The Amazing Anni Albers


I'd not been to the Tate Modern in donkeys and in truth, most of my memories of it consisted of rowdy school trips with battered sketchpads and stale sandwiches. But when I spotted this exhibition in a magazine recently I was ridiculously excited and chomping at the bit to go back. Thanks to the Tate Collective, which offers discount tickets for 16-25s, I got to experience this magical woman's work for £5 and fall back in love with the Tate all at once. Albers was a badass Bauhaus student, breaking down walls and defying expectations to inspire many through her creative process. This exhibition is inspiring, impressive and beautifully curated - a testament to Albers's talent and influence.

I want to be more Anni when I grow up!

Here are just a few of my favourites...

This untitled work from 1941 gave me goosebumps, it reminded me so much of my late grandmother's fashion and decor style. I reckon they'd have been mates, Anni and Erica.

I still drool with delight whenever I look at 'South of the Border', 1958. This colour palette gives me so much warmth and sheer joy. The things you can do with cotton and wool (and a ridiculous amount of talent), eh?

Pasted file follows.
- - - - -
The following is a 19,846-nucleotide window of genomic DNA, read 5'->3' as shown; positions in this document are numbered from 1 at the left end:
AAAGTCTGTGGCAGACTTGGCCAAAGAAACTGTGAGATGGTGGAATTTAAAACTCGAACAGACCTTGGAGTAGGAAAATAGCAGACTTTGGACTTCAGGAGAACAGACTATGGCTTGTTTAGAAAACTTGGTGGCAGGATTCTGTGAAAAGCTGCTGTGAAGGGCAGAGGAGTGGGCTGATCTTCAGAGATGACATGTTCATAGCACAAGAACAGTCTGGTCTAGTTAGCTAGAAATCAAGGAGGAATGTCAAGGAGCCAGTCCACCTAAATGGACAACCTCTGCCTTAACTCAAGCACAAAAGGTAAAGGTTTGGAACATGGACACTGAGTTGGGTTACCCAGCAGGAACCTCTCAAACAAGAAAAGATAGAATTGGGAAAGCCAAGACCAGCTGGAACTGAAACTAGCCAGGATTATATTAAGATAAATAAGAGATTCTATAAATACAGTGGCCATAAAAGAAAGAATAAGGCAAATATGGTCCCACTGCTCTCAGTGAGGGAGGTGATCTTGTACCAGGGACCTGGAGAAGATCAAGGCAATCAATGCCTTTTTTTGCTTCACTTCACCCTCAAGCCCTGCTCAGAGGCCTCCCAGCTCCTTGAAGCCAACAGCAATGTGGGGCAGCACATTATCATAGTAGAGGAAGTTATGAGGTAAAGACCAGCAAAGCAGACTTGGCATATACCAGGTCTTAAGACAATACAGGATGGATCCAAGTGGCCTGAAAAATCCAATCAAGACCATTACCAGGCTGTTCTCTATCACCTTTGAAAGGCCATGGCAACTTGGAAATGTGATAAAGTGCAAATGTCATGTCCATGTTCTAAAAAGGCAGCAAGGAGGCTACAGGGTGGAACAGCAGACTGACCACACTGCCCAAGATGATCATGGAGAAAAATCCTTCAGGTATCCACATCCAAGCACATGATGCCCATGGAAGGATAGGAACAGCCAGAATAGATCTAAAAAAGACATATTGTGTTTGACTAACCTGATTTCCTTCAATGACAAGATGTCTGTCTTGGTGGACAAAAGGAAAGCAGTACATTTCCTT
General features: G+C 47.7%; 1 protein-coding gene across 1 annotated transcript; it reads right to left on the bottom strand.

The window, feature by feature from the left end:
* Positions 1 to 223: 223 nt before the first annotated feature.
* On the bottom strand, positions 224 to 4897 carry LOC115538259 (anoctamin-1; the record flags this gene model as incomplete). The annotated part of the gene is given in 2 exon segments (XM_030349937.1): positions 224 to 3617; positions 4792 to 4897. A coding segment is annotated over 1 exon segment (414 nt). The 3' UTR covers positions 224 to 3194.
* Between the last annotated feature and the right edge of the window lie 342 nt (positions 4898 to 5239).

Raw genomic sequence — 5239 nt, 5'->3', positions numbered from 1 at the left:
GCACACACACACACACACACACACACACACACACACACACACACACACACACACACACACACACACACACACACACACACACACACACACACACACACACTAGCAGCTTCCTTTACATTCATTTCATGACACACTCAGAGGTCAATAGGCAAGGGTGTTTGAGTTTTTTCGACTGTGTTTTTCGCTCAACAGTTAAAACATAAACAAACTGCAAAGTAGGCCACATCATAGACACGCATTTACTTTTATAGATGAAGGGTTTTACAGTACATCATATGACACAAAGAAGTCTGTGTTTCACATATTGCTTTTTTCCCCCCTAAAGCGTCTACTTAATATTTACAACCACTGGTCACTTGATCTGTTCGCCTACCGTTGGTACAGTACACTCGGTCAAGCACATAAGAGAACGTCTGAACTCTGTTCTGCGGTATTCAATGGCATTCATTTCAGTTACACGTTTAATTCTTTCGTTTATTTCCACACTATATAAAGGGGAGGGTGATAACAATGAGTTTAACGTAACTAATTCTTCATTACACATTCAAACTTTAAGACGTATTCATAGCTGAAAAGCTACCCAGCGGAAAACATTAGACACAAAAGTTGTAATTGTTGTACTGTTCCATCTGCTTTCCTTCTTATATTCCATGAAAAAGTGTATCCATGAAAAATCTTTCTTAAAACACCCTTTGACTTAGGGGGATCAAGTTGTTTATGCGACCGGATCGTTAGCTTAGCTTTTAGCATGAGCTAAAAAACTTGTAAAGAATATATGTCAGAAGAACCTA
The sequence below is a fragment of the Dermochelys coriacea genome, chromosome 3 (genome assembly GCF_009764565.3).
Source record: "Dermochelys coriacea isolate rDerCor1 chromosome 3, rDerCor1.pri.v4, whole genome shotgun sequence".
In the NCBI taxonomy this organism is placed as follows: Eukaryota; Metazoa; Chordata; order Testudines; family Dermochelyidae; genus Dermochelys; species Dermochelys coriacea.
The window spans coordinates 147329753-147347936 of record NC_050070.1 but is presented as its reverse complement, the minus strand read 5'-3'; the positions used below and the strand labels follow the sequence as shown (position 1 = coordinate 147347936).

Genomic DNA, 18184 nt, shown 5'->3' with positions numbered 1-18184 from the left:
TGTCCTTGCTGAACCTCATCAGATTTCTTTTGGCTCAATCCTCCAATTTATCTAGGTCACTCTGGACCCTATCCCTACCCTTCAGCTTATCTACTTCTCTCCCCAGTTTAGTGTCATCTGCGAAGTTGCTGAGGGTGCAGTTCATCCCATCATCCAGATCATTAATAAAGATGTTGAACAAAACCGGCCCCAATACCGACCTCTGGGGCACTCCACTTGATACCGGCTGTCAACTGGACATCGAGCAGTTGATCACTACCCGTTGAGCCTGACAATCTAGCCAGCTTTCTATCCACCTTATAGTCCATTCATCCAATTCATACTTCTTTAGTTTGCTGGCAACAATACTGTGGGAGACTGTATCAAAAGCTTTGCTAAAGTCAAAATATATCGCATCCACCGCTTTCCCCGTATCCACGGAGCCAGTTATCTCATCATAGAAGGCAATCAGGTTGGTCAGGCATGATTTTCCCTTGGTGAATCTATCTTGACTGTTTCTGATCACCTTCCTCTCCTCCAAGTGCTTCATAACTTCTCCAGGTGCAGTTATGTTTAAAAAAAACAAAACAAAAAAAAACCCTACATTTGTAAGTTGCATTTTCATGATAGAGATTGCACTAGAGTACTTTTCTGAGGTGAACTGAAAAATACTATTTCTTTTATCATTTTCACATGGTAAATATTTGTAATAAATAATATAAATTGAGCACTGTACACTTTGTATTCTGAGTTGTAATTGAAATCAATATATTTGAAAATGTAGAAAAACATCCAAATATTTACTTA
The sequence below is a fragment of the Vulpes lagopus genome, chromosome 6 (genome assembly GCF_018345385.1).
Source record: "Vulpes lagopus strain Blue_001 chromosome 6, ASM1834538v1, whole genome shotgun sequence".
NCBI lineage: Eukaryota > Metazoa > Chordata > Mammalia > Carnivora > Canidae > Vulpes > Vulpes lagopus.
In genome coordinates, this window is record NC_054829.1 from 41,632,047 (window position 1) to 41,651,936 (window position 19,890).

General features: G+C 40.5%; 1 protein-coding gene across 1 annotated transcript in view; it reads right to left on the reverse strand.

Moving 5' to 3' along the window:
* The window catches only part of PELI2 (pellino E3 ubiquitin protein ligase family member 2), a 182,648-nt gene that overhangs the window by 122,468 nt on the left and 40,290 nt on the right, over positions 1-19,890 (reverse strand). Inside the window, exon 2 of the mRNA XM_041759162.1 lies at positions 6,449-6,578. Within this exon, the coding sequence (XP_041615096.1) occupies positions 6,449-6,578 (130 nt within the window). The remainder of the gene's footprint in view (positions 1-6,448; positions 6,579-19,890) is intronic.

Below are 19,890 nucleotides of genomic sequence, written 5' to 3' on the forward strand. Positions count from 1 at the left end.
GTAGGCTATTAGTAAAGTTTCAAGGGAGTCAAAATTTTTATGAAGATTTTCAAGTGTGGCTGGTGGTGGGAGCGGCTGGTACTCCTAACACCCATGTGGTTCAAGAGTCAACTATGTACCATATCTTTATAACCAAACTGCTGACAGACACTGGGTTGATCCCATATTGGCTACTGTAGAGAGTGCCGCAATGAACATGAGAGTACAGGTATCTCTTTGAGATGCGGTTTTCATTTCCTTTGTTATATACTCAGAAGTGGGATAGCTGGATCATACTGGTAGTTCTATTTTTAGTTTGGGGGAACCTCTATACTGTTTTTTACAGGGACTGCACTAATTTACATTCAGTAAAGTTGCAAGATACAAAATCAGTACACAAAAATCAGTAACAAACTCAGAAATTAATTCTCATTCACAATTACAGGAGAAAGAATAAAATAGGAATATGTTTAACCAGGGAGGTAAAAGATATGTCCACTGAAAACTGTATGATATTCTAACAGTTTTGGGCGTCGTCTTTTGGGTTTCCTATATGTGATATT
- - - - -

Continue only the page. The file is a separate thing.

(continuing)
Dreamy 'Red and Blue Layers', 1954. Cotton.

Goosebumps (and a few tears) resurfaced when I reached the stunning and sombre 'Six Prayers', 1966-7. Albers was commissioned by the Jewish Museum, New York, to create this memorial to the six million Jewish people killed during the Holocaust. Like Albers, I am not a practising Jew but I identify strongly with the history of my mother's side of the family. Albers described herself as Jewish only 'in the Hitler sense' which at once shocked and resonated with me. That statement, combined with the sincerity and beauty of this piece knocked the breath out of me for several moments.

LOOK at this beauty... Albers's eight-harness Structo-Artcraft 750 loom.... What an absolute work of art in itself.


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